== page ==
John Dalton Biography and Facts

Dalton - Famous Chemist, Physicist and Meterologist

John Dalton was an English chemist and physicist, best known for his atomic theory and research about color blindness.
John Dalton was an English chemist and physicist, best known for his atomic theory and research about color blindness. De Agostini Picture Library / Getty Images

John Dalton was a renowned English chemist, physicist and meteorologist. His most famous contributions were his atomic theory and color blindness research.

Fast Facts: John Dalton

  • Born: September 6, 1766 in Eaglesfield, Cumberland, England
  • Died: July 27, 1844 (age 77) in Manchester, England
  • Occupation: chemist, physicist and meteorologist.
  • Key Accomplishments: Atomic theory and color blindness research.
  • Awards: The Royal Medal (1826)

Dalton was born into a Quaker family. He learned from his father, a weaver, and from Quaker John Fletcher, who taught at a private school. John Dalton started working for a living when he was 10 years old. He began teaching at a local school when he was 12. John and his brother ran a Quaker school. He could not attend an English university because he was a Dissenter (opposed to being required to join the Church of England), so he learned about science informally from John Gough. Dalton became a mathematics and natural philosophy teacher at age 27 at a dissenting academy in Manchester. He resigned at age 34 and became a private tutor.

Scientific Discoveries and Contributions

John Dalton actually published in a variety of fields, including mathematics and English grammar, but he is best known for his science.

  • Dalton kept meticulous daily weather records. He rediscovered the Hadley cell theory of atmospheric circulation. He believed air consisted of about 80% nitrogen and 20% oxygen, unlike most of his peers, who thought air was its own compound. 
  • Dalton and his brother were both color blind, but color blindness had not been officially discussed or studied. He thought the color perception might be due to a discoloration inside the liquid of the eye. He believed there was a hereditary component to red-green color blindness. Although his theory about discolored liquid did not pan out, color blindness became known as Daltonism.
  • John Dalton wrote a series of papers describing gas laws. His law on partial pressure became known as Dalton's Law.
  • Dalton published the first table of relative atomic weights of atoms of the elements. The table contained six elements, with weights relative to that of hydrogen.
  • Dalton's atomic theory may be his most famous work. He was trying to understand how the law of multiple proportions worked. The key points of Dalton's atomic theory are.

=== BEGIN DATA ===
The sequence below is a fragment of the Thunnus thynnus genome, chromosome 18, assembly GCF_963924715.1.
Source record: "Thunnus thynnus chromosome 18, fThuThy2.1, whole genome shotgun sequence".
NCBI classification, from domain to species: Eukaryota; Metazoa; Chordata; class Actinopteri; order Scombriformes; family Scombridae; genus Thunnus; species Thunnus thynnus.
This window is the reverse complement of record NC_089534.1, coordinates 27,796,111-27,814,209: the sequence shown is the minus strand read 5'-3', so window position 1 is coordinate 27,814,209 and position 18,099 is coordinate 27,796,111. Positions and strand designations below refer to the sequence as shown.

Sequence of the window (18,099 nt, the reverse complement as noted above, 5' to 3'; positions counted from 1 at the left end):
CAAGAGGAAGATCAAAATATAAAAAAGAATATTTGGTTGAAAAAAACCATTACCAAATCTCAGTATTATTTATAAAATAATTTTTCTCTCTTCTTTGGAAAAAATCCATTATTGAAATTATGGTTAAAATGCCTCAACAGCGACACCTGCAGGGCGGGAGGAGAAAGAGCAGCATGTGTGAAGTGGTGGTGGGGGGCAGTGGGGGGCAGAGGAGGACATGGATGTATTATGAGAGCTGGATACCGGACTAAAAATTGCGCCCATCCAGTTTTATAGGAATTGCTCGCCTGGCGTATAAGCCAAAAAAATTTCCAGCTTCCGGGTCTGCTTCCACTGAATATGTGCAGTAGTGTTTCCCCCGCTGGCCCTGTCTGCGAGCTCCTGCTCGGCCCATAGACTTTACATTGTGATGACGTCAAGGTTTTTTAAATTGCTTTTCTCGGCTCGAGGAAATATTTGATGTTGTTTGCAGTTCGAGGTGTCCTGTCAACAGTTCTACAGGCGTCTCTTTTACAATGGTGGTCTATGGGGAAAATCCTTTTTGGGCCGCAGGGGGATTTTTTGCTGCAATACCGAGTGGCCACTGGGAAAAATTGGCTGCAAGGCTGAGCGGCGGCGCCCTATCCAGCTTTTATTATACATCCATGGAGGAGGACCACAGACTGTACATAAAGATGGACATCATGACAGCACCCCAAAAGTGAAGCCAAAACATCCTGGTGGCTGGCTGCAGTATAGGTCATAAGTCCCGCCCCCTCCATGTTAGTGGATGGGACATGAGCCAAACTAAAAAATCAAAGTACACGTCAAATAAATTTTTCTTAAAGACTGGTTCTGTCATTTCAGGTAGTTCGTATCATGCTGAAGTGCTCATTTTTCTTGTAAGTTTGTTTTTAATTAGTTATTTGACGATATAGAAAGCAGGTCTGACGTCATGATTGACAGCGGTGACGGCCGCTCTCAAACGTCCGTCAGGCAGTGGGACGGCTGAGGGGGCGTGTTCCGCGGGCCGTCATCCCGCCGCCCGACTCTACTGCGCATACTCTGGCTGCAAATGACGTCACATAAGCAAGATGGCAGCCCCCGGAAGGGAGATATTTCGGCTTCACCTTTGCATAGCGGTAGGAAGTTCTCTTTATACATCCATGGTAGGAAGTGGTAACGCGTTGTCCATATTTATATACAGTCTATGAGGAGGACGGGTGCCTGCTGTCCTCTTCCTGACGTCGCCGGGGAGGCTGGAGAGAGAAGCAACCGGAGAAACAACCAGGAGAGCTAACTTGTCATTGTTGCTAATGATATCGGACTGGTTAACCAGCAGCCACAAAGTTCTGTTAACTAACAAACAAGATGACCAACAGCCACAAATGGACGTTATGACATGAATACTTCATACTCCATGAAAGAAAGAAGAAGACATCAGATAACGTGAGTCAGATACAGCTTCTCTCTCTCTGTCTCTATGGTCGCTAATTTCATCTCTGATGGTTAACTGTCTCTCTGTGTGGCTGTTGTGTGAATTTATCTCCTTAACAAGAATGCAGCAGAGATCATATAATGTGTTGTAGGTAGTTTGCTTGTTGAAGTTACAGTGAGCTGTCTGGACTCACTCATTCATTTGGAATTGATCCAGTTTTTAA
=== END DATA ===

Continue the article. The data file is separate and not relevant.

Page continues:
• Elements are made of tiny particles, which he called atoms.
    • Atoms of one element are exactly the same size and mass as other atoms of that element.
    • Atoms of different elements are different sizes and masses from each other.
    • Atoms can't be further subdivided, nor may they be created or destroyed.
    • Atoms rearrange during chemical reactions. They may be separated from each other or combined with other atoms.
    • Atoms form chemical compounds by combining with each other in simple whole number ratios.
    • Atoms combine according to the "rule of greatest simplicity", which says if atoms only combine in one ratio, it must be a binary one.

    Some points of Dalton's atomic theory have been shown to be false. For example, atoms may be created and split using fusion and fission (although these are nuclear processes and Dalton's theory does hold for chemical reactions). Another deviation from the theory is that isotopes of atoms of a single element may be different from each other (isotopes were unknown in Dalton's time). Overall, the theory was immensely powerful. The concept of atoms of elements endures to the present day.

    Interesting John Dalton Facts

    • One of Dalton's students was James Prescott Joule, a famous physicist.
    • In 1810, Sir Humphy Davy personally asked John Dalton to apply to the Royal Society, but Dalton declined. However, in 1822, he was made a candidate without his knowledge and did join.
    • Dalton did not marry. He had a few close friends, generally living a quiet and modest life.
    • From 1837 until his death, Dalton suffered a series of strokes. He continued to work until the day he died, supposedly recording a meteorological measurement on July 26, 1844. On the 27th, an attendant found him dead beside his bed.